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Network World - The consensus forming on HTC's EVO 4G seems to be similar to that of Hardee's 1,400-calorie Monster Thickburger: It's terrific, but not for the faint of heart.
Everything about the EVO 4G seems to be designed as a super-sized smartphone. Its physical size is striking, with a 4.3-inch 800 x 400 pixel display screen and a weight of 6 ounces. Reviewers have generally been impressed by the phone's size,
"You will either love how ridiculously palm-spanning a phone that is well over four inches diagonally feels -- or you will find it awkward and kind of silly," writes Gizmodo's Matt Buchanan, who describes the new phone as a "war machine." "It's just a really big phone that will polarize the buying public."
The Washington Post's Rob Pegoraro, for one, feels the phone was far too big, describing it as "a slab of a device, wider than any mobile phone I can remember using." Phandroid's Rob Jackson, on the other hand, adores the phone's large display screen, as he thinks it unlocks Android's potential to act high-quality operating system for video and other multimedia applications.
"The huge screen makes Web and multimedia even better than previously 'large' Android screens like that on the Incredible," he says. "The little kickstand makes it easy and fun to set up on your desk for quick access to notifications, watching YouTube/movies/videos, or sharing content with a crowd."
The EVO 4G's size isn't its chief draw, however. The device is best known for being the first phone to run on Sprint's high-speed WiMAX network, which currently delivers average speeds significantly faster than its rival carriers' 3G networks. And unlike the phone's size, which tended to divide reviewers, the phone's connectivity speed earned wide praise across the board.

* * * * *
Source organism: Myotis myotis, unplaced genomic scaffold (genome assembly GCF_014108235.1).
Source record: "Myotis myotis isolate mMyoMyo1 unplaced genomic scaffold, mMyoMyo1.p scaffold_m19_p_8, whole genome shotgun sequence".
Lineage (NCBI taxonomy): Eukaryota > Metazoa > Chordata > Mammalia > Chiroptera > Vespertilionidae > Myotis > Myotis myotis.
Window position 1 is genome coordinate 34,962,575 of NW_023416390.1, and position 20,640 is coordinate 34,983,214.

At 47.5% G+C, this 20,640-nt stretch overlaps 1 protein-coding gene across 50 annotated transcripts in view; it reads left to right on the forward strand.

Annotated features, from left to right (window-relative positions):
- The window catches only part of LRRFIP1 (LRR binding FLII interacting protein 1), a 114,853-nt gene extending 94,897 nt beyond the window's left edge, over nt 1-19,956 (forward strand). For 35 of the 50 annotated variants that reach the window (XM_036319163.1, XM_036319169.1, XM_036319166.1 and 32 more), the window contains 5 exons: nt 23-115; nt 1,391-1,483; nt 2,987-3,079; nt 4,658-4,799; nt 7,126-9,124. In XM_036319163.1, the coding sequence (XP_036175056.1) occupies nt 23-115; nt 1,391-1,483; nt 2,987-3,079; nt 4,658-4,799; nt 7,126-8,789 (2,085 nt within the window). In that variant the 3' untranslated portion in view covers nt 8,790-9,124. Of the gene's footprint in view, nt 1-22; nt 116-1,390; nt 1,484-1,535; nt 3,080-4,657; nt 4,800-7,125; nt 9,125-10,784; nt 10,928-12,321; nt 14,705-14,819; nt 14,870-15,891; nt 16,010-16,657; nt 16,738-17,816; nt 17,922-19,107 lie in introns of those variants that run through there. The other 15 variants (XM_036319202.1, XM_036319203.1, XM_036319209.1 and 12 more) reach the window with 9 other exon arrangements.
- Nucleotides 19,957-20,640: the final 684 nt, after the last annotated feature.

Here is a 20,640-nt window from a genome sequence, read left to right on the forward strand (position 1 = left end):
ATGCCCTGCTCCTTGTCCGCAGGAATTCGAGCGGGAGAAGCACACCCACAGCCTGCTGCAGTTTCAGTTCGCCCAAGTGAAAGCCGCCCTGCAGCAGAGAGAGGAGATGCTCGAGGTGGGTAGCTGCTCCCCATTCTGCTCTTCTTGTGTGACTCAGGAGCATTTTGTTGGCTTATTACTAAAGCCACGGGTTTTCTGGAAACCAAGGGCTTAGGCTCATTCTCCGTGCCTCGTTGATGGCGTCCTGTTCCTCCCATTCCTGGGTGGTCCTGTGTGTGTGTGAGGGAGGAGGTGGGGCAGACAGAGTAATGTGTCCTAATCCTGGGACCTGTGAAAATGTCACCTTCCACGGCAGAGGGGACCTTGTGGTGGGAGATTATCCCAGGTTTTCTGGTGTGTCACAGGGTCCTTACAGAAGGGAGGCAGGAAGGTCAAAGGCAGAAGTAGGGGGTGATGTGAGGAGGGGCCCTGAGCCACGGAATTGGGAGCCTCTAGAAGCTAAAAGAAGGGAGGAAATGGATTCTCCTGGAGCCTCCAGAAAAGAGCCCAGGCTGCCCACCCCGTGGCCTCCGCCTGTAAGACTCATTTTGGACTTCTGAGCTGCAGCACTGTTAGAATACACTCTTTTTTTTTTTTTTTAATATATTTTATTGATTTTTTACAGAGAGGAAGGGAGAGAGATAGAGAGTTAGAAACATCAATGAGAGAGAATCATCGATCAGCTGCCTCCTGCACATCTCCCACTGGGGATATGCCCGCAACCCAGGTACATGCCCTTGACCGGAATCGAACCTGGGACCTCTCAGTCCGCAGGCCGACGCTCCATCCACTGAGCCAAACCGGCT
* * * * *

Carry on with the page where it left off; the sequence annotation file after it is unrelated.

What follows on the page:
"It's really freaking fast," Buchanan observes. "Testing the Evo in Wimax-equipped Chicago, pages just load. Thunk. Mobile sites pop up near-instantaneously."
The speed of the device, of course, depends on whether you're in range of Sprint's WiMAX network, which is due to be available in all major U.S. metropolitan areas by year-end. SlashGear's Vincent Nguyen tested the phone in Chicago and found that the EVO 4G would provide average download speeds of around 4Mbps, which is approaching a typical home broadband connection. When Pegoraro tested the phone, however, he found that it averaged between 2.5Mbps and 3Mbps, a slower speed than in Chicago but still a faster speed than 3G. So just because you're within range of a WiMAX network doesn't guarantee you'll always get broadband speeds.
One big downside for potential EVO 4G buyers is that not every major city has WiMAX yet and that EVO 4G owners will have to pay extra for WiMAX connectivity whether they're in range of the network or not. PC World's Ginny Miles reported that there is not WiMAX connectivity in San Francisco yet and that she had to try out the EVO 4G on Sprint's 3G EV-DO Rev. A network. But even with mere 3G connectivity, Miles said she was pleased with the phone's performance and was particularly "impressed with how quickly multimedia-rich pages loaded over Sprint's network."